The backstory: I'm trying to learn Common Lisp. It's sort of an arcane programming language with a few aspects that I rather like, and I'm viewing this as an exercise to generalize my programming experience/knowledge.
I've written some common lisp over the years, mostly because I use stumpwm, but I've been struggling to find a good project to start on my own or hack on an existing project.
A few weekends ago, I started hacking on coleslaw, which is a static site generator written in common lisp. The reasons are simple:
- I know something about the static site generator domain, so I'm only trying to learn one thing.
- Coleslaw is typical in many respects of site generators, but the architecture makes sense, and it's reasonably simple and hasn't been overly optimized.
There are three features I'm interested in adding:
- I want make it so that Coleslaw builds content incrementally: there's no reason that programs like this should have to rebuild all content on every build. There are two missing concepts "which pages changed," and "if one page changes, what other pages must change."
- I want to make the entire build process more configurable. Thise includes expanding the options that are available in the site configuration, and allowing users to define and edit themes within their projects.
- It feels wrong to leave the program signally threaded, particularly when build systems are inherently parallel, and Common Lisp real threads.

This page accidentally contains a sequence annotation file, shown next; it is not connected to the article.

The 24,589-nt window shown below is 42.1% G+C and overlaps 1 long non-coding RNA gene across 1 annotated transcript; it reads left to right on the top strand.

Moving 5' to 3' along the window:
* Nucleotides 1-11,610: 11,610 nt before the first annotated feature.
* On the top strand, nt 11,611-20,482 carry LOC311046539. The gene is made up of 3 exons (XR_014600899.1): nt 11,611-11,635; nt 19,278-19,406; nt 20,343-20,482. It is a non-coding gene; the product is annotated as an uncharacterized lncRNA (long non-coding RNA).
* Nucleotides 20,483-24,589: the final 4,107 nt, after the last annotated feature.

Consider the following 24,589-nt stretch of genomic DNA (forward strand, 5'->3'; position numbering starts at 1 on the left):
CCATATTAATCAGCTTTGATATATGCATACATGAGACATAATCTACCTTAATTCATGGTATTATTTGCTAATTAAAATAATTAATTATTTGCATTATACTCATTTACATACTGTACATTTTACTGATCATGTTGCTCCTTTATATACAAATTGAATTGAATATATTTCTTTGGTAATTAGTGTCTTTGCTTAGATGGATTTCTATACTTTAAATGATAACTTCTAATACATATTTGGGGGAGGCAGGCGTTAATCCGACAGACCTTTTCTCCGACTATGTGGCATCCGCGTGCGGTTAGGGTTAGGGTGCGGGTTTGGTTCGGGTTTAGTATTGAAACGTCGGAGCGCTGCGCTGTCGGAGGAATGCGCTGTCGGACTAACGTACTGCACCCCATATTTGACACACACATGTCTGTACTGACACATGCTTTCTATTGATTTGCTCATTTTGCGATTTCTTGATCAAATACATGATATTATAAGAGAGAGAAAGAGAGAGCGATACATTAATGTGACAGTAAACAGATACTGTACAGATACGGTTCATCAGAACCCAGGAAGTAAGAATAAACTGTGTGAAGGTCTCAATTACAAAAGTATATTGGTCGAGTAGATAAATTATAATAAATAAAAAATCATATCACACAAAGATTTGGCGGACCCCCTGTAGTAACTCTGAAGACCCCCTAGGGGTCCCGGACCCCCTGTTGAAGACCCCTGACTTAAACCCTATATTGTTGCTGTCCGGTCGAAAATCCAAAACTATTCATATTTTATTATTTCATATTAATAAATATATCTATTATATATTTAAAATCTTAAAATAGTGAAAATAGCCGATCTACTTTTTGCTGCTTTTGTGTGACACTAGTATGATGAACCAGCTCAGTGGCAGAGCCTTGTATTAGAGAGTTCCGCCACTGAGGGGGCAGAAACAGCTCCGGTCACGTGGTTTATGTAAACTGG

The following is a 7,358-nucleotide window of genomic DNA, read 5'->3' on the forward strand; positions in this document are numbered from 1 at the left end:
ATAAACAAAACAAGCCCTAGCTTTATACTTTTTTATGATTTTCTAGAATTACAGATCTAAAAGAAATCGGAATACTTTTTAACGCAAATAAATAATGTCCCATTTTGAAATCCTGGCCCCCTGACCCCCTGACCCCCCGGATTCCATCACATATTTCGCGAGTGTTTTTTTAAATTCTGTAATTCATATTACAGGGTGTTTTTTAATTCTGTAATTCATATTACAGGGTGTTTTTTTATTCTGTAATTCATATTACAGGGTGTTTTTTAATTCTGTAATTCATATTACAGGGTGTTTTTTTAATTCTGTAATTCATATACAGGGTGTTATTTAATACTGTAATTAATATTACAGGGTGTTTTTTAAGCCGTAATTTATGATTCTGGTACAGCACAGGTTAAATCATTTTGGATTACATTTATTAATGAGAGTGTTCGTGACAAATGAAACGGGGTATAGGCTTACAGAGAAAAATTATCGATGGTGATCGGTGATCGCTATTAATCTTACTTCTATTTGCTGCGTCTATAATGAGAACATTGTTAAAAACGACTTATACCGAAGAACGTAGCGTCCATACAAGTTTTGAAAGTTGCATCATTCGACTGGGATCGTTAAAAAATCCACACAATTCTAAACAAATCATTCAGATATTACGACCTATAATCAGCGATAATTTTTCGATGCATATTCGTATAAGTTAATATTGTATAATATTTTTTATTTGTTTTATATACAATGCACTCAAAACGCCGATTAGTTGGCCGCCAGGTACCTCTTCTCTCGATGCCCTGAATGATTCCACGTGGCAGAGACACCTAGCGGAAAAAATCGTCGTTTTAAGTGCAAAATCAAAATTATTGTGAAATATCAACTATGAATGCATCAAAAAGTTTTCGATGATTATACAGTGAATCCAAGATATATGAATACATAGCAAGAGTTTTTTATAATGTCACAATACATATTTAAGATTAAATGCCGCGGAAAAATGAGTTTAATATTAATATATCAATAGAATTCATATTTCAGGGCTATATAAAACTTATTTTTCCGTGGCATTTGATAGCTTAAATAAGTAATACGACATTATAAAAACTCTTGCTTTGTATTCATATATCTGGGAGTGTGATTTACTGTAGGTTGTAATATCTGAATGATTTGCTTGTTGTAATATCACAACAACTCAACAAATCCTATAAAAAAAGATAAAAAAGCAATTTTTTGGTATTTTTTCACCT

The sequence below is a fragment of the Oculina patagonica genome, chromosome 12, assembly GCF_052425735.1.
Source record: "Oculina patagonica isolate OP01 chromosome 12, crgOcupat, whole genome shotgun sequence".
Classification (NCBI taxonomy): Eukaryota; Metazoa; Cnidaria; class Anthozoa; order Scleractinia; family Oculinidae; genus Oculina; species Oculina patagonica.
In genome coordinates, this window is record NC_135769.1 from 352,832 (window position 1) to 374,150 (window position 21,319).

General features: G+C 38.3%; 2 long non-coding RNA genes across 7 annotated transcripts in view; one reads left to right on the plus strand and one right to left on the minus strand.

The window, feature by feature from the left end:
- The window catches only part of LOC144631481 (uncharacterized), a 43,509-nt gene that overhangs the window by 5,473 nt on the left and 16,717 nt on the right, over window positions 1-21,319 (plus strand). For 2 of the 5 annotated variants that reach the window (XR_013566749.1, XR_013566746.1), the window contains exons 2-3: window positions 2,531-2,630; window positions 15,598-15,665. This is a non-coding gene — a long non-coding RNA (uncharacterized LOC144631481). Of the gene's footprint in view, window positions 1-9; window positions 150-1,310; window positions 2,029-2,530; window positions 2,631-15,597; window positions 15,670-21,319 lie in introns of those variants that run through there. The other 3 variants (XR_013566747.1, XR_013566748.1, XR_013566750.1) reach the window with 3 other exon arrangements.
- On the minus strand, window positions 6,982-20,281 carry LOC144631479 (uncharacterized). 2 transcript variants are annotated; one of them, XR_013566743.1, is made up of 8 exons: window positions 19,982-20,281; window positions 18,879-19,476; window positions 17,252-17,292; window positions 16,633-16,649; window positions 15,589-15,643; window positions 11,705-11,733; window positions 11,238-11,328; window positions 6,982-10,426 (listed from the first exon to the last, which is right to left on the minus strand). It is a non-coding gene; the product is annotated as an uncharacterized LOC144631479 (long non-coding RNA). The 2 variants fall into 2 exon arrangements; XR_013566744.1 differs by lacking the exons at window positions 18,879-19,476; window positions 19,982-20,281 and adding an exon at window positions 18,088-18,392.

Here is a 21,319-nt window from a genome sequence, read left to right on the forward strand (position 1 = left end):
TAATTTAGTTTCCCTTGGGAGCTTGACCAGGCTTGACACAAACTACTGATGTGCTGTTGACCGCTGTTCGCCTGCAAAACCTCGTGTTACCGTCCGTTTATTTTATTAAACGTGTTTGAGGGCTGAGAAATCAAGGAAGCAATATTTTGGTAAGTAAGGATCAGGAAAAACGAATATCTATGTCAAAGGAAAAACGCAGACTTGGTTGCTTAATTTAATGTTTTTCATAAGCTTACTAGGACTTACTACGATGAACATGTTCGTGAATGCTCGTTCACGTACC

- I want to make this blog more blog-like. The current site works fine, but I'm growing restless, and I want to explore more.
So I began hacking and managed to learn a lot about the codebase, and am getting into the swing of this project. I played with a naive concurrency approach but it didn't stick. For about a day of work, I:
Made the docutils package usable from coleslaw and fixed some issues there. See pull request.
Added a lot of configuration and made more things customizable. Pull requests.
There's a lot of little things that I like or feel like I will shortly like, but the sticking points at the moment are:
A lot of things have started to make sense. let forms feel very natural. The object system is pretty great. I feel comfortable with the organization of code within a function. I don't mind the parentheses.
I remain pretty confused by the variable binding system outside of the basic let forms. I'm never sure about setf and setq (my policy thus far has just been to setf and troubleshoot if it doesn't do what I want.) If Python is all about the power of the namespace, it feels like CL is all about the power of scopes and I haven't yet learned all of them.
Oddly, conditionals feel really hard and cumbersome. The if form is more limited and not particularly clear, cond is pretty useful but often feels like a sledge hammer. unless, and when are clear but not perfect.
I've not found the idiomatic way to perform "set a variable to the return of a function if it's current value is 0/null/false, otherwise pass" which I find myself reaching for pretty frequently (and awkwardly.)
More to come, I'm sure!